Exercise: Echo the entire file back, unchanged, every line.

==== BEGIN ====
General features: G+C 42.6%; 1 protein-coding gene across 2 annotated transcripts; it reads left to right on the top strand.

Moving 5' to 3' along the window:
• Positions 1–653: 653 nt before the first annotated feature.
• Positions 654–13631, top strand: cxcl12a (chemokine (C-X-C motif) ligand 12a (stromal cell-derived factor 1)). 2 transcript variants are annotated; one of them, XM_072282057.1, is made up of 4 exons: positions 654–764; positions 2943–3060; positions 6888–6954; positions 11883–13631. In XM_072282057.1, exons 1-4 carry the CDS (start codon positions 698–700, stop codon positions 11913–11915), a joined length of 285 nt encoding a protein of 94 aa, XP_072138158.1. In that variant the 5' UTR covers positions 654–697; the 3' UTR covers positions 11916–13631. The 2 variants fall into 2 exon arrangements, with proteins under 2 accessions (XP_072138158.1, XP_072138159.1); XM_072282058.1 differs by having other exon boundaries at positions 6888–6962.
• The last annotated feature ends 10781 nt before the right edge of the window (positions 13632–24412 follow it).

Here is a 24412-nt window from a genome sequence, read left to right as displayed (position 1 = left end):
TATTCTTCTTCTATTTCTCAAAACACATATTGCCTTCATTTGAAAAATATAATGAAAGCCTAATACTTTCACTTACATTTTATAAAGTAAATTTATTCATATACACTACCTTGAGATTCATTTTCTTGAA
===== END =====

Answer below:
General features: G+C 42.6%; 1 protein-coding gene across 2 annotated transcripts; it reads left to right on the top strand.

Moving 5' to 3' along the window:
• Positions 1–653: 653 nt before the first annotated feature.
• Positions 654–13631, top strand: cxcl12a (chemokine (C-X-C motif) ligand 12a (stromal cell-derived factor 1)). 2 transcript variants are annotated; one of them, XM_072282057.1, is made up of 4 exons: positions 654–764; positions 2943–3060; positions 6888–6954; positions 11883–13631. In XM_072282057.1, exons 1-4 carry the CDS (start codon positions 698–700, stop codon positions 11913–11915), a joined length of 285 nt encoding a protein of 94 aa, XP_072138158.1. In that variant the 5' UTR covers positions 654–697; the 3' UTR covers positions 11916–13631. The 2 variants fall into 2 exon arrangements, with proteins under 2 accessions (XP_072138158.1, XP_072138159.1); XM_072282058.1 differs by having other exon boundaries at positions 6888–6962.
• The last annotated feature ends 10781 nt before the right edge of the window (positions 13632–24412 follow it).

Here is a 24412-nt window from a genome sequence, read left to right as displayed (position 1 = left end):
TATTCTTCTTCTATTTCTCAAAACACATATTGCCTTCATTTGAAAAATATAATGAAAGCCTAATACTTTCACTTACATTTTATAAAGTAAATTTATTCATATACACTACCTTGAGATTCATTTTCTTGAA